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Why Black British Students with Mental Health Problems Struggle More

 

By Shola Adenekan

 

Tuesday, November 5,2019.

 

Students  of African-Caribbean origin in the UK, who suffered mental health afflictions are being let down by universities and colleges, according to a new study.

The office for Students (OFS) says Black British students with a declared mental health condition have some of the lowest continuation and attainment rates.

The OFS study shows that Black students with mental health issues are less likely to have a first class degree or an upper second class degree than other students. Just 53 percent compared to 77 percent for others with mental health problems. And only 77 per cent of Black students who suffered mental health problems continued with their degree after first year, compared to 87 per cent of all students with mental health conditions. 

Nicola Dandridge, chief executive of the OFS, argues that having a mental health condition should not be a barrier to success in higher education. But for too many Black British students it is seriously impacting their ability to succeed academically, thrive socially, and progress into fulfilling careers.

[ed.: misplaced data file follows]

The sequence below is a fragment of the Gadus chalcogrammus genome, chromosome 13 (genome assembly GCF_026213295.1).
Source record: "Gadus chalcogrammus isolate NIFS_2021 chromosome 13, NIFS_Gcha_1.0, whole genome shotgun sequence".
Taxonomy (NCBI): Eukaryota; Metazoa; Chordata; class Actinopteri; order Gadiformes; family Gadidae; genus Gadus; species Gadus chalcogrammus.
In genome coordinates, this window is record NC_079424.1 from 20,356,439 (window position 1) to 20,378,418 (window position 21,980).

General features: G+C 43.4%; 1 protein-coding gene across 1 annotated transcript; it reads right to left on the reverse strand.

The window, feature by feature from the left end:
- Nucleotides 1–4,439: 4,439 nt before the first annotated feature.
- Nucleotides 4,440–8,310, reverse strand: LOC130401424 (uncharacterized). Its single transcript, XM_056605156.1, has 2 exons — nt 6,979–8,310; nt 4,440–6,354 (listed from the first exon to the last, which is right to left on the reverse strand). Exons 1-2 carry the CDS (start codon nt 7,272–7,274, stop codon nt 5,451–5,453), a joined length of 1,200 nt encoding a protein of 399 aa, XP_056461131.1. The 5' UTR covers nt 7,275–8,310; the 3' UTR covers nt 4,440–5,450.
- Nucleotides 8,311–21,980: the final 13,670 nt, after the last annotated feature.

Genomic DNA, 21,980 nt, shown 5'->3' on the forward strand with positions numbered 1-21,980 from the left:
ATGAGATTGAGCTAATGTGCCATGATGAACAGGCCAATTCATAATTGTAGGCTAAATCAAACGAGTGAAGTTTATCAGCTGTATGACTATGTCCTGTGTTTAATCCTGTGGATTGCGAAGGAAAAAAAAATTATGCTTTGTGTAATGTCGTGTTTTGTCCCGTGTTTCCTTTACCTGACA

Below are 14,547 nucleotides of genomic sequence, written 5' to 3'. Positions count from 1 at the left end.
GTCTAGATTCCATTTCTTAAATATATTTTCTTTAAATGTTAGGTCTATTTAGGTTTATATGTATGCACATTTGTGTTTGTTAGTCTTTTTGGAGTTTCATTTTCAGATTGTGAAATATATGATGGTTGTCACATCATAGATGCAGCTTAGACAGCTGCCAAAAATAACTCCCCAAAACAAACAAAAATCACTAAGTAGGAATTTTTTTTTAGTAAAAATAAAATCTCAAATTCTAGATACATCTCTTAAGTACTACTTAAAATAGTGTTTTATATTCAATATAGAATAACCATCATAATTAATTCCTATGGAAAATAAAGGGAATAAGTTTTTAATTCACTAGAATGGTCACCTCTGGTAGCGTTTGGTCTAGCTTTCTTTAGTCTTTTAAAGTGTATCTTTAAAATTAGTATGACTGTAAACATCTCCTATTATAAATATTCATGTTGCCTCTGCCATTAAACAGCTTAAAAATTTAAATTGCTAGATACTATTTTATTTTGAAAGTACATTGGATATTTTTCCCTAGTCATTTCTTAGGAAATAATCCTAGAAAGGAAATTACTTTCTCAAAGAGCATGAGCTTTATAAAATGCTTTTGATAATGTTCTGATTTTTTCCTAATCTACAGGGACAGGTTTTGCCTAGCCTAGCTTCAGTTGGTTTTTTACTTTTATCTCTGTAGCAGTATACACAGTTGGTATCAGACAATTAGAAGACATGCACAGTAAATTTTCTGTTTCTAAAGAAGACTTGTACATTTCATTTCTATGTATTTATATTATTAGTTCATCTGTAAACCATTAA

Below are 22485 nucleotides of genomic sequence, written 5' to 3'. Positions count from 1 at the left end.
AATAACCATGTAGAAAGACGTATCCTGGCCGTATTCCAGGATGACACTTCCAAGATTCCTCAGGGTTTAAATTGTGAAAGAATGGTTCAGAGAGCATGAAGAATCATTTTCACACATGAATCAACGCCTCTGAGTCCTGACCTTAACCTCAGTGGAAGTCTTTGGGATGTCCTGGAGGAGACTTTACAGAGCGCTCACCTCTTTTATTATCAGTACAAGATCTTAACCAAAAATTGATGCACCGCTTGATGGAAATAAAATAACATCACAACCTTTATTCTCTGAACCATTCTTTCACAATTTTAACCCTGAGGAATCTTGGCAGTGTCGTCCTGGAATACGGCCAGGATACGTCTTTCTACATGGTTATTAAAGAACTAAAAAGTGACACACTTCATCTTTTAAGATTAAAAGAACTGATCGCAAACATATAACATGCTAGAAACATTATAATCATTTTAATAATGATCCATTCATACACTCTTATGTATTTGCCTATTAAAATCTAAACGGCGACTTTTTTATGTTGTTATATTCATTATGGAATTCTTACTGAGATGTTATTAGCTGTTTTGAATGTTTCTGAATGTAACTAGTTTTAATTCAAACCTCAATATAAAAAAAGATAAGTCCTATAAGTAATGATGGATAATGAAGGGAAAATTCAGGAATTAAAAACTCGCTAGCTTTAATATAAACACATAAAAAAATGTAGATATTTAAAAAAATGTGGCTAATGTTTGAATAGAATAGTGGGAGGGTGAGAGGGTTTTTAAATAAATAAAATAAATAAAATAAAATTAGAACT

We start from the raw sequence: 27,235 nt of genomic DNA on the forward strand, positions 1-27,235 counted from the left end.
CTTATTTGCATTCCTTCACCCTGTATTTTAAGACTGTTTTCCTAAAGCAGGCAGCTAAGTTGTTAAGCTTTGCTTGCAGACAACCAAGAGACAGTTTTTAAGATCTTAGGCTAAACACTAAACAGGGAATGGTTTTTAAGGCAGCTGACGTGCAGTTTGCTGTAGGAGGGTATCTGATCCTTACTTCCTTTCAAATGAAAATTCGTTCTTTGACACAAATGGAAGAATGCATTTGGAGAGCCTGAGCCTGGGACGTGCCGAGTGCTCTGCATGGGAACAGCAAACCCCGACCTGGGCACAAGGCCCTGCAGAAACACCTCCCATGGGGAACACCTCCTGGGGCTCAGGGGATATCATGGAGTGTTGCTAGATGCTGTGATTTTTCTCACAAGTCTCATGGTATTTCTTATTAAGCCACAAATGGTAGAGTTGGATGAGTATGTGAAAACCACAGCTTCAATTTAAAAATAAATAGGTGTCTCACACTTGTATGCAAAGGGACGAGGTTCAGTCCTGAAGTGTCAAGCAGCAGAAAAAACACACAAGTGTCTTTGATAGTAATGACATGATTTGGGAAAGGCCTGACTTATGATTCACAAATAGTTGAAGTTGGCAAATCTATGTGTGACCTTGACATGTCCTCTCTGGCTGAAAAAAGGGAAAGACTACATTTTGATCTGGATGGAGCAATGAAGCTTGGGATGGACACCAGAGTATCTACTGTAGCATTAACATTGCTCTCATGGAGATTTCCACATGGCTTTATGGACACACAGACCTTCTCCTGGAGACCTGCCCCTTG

The OFS, she says, has funded a range of innovative projects across the UK, to incentivise the change that is needed, and that it is committed to sharing the effective practice that comes from this work in order to improve mental health support for all students.

 

“Mental health and wellbeing are complex issues and there is no simple solution,” she says, “there is already a lot of good work being done to support student welfare but, as this data highlights, there is a need for that work to take account of how mental health issues relate to other characteristics.”

Ms Dandridge believes that these challenges can be tackled by universities and colleges working in collaboration with other partners such as the NHS and charities.

“For instance, by involving students in developing solutions, and by ensuring that the support they offer is coherent within the institution and is tailored to students’ needs,” she says.

 

 


Why Black British Students with Mental Health Problems Struggle More

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